New Urban Gondola To Open This Year: The Nizhny Novgorod Cable Car

Post by Steven Dale


The Nizhny Novogord Station. Image via nnkd.ru.

Everytime this happens, I get excited . . .

Over the weekend, Toms sends me a link to a new Urban Gondola system. But this isn’t just a proposal, concept or idea. This one is actually being constructed right now.

The system will connect the downtown of Russia’s fifth largest city, Nizhny Novgorod, to an outlying municipality named Bor located 3 kilometers to the North, across the Volga River.


Bor Station rendering, Nizhny Novogorod Cable Car. Image via nnkd.ru.

Designed and manufactured by the Poma group of companies, the system uses the now-all-too-familiar Diamond cabins made popular in Medellin and Rio.

After several delays, the system is due to open later this year and is a curious blend of the modest and the ambitious (for a complete list of specifications, check the project website):

  • Length: ~ 3.5 km
  • Speed: 18 km/hr
  • Wind Tolerance: 72 km/hr
  • Slope of line: 2% (basically this is a perfectly flat system)
  • Minimum operating temperature: -30 degrees celsius
  • Capacity: 1,000 pphpd

Most curious is the price of the system. At 550 million rubles, this system is priced at around ~$6 million USD per kilometer (~$20 million USD total), which is an absolute rock bottom price. It would be useful to know if that price includes station architecture – but even if it didn’t, that would still be a remarkably cheap urban cable system.


Nizhny Novogorod Cable Car Station. Image via rrkd.ru.

Having said that, the system isn’t as robust as other urban gondola systems in terms of intermediary stations, capacity and corners. In many ways, the system bears a striking resemblance to the Vinpearl Land Gondola in Vietnam which came in at much the same price.

(That price doesn’t also state what the annual operations and maintenance costs are expected to be. It’s important to recognize that capital costs are only half the equation here. If the O&M costs are outlandish and outside of norms, that can quickly eat away at any capital cost savings.)

Unlike the Vinpearl Land system, however, the Nizhny Novogorod Cable Car (NNCC) caters to the local commuter. According to the project website, the existing connection between Bor and Nizhny is a circuitous 27 km journey of highways and vehicular traffic.

Replacing that journey with a 3 km long straight shot by gondola seems logical and appropriate.


Nizhny Novogorod Cable Car. Image via nnkdru.

Preliminary reports suggest the price of riding the cable car will be equivalent to a single bus fare but there’s no word on whether or not transfers between the system and Nizhny’s other public transit modes will be allowed. (Note: A commenter states this may not, in fact, be true.)

As always, if anyone finds any more information about this system, please post it (with links) in the comments.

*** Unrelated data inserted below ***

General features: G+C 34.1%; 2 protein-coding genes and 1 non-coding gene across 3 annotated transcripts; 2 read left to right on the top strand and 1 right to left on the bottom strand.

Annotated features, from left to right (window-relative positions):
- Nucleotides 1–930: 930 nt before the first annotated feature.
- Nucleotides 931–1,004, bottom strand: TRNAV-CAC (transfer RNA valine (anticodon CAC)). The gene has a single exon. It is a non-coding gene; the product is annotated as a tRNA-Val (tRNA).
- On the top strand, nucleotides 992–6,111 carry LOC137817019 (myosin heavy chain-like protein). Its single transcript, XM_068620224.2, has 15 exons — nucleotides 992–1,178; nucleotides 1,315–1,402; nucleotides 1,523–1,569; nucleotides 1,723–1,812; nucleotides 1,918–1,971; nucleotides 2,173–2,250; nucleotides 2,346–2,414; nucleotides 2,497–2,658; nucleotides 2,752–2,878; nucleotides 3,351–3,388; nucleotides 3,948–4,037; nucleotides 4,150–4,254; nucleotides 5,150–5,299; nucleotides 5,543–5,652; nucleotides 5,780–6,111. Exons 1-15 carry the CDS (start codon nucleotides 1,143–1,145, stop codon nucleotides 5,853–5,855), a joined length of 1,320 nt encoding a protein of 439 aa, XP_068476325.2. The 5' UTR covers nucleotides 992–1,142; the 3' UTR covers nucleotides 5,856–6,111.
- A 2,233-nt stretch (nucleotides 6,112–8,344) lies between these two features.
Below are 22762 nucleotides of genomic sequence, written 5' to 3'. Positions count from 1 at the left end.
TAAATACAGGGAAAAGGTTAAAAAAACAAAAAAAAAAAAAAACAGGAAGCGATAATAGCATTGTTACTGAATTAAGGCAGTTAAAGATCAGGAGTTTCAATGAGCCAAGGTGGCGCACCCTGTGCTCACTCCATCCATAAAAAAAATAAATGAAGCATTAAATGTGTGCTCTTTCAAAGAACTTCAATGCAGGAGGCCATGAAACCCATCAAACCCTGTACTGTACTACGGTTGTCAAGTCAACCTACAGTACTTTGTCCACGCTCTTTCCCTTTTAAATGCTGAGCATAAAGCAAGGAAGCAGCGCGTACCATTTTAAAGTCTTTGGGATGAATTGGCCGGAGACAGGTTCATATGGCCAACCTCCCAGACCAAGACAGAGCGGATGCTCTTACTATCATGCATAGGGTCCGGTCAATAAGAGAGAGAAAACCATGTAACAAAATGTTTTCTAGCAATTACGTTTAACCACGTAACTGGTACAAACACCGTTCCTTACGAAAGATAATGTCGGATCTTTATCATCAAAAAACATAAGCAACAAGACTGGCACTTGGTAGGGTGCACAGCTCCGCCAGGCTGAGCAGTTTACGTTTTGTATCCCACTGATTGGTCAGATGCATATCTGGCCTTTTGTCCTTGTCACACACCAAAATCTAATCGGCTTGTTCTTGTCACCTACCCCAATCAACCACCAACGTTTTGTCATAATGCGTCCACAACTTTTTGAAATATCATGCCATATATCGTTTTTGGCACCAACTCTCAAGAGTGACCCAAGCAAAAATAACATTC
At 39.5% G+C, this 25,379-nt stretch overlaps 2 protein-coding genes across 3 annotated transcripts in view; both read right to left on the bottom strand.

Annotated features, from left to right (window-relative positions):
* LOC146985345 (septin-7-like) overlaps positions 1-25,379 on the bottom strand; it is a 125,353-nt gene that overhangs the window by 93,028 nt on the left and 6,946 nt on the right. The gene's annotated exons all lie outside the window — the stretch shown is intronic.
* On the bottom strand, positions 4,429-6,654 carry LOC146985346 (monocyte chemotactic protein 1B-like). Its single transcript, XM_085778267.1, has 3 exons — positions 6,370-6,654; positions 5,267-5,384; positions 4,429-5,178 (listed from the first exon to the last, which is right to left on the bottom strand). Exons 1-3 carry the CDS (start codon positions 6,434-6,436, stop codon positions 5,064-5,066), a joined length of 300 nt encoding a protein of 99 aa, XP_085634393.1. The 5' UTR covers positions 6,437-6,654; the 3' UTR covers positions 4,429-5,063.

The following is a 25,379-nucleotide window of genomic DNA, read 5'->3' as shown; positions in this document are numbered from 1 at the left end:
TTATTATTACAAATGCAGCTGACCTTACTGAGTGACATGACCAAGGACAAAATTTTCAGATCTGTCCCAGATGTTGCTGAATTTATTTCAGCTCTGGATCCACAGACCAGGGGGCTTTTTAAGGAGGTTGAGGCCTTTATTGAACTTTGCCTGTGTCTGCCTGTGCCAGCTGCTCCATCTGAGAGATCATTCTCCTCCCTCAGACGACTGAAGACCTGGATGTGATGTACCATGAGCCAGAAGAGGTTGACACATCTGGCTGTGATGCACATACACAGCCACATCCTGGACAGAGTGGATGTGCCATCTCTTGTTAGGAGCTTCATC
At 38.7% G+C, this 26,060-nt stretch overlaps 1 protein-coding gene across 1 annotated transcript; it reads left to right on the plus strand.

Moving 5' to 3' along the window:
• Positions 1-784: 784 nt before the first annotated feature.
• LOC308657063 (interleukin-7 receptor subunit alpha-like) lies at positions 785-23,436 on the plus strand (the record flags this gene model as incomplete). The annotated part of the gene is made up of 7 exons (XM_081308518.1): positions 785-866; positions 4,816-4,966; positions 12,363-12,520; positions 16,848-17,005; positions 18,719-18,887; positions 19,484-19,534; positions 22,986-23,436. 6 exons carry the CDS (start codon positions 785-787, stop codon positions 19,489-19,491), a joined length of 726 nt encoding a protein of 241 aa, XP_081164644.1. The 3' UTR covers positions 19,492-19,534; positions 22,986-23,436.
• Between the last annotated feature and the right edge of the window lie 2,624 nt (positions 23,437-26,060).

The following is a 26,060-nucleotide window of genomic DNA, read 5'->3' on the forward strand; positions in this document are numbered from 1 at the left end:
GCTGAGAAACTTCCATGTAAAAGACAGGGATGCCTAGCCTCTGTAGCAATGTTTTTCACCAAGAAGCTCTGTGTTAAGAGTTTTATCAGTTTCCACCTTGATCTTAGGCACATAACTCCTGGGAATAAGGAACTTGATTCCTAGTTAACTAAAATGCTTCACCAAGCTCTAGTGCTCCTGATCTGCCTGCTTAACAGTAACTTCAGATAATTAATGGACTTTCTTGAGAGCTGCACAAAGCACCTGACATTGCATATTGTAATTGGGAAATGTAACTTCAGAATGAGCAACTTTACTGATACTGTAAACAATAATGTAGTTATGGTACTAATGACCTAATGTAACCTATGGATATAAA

Construction of the Bor Station for the Nizhny Novgorod gondola. Image by Lzhl.


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  1. Does a wind tolerance of 72 km/hr represent when it is unsafe to ride in a cabin, or when they have to be stowed or when there is catastrophic failure of the cable? From Wellington, 2nd windiest inhabited place in NZ, after Kaikoura (and in 3rd place is Scott Base in the Ross Dependency).
  2. It appears to be a mono-cable system, hence the poor wind tolerance. The 72km/h is likely to be the point where the system shuts down. If a working system is caught in a wind gust, the system will slow or stop till the gust has passed and the system sensors deem it is safe to move the cable again - this is usually for a few seconds. If it was a really windy day, the cabins would be likely to be stowed away if average wind speeds where at the 'upper limit' for a significant amount of time. The 3S and Funitel detachable systems can operate without disruption in wind speeds of up to 100km/h. These technologies would be the only option for a city like Wellington.
  3. "Preliminary reports suggest the price of riding the cable car will be equivalent to a single bus fare" That's probably not correct. Bus fare is 12 roubles so taking a cable car will cost five times more. http://translate.google.ch/translate?hl=en&sl=ru&tl=en&u=http%3A%2F%2Fwww.newtariffs.ru%2Ftariff%2Ftarify-stoimost-proezda-passazhirov-v-obshchestvennom-transporte-i-metro-nizhnego-novgoroda-d
  4. they're making progress: [img]http://www.myxin.ru/fotos/poezdki/nnov/11.04.11/nnov-9.jpg[/img] [img]http://www.myxin.ru/fotos/poezdki/nnov/11.04.11/nnov-17.jpg[/img]
  5. Interesting station. Very ski-hill.
  6. Matt the Engineer
    And why not? Ski hill stations are practically off-the-shelf components. For the price they're trying to build this for, I think it's a great idea. Other than the cost of land and the pretty architecture that cities generally build for any project, there's little reason urban gondolas need to cost more than ski gondolas. It should actually be easier to construct - you don't have to helicopter equipment up to the top of a hill, you can bring it in by ship/rail/truck. If you're trying to impress the world with how beautiful a gondola station can look, you're going to spend a lot of money. But sometimes function is much more important than form.
  7. all the renderings look directly like a ski gondola with a separate architectural component. we shouldn't rule out the possibility of a future, after-the-fact and potentially well designed covering.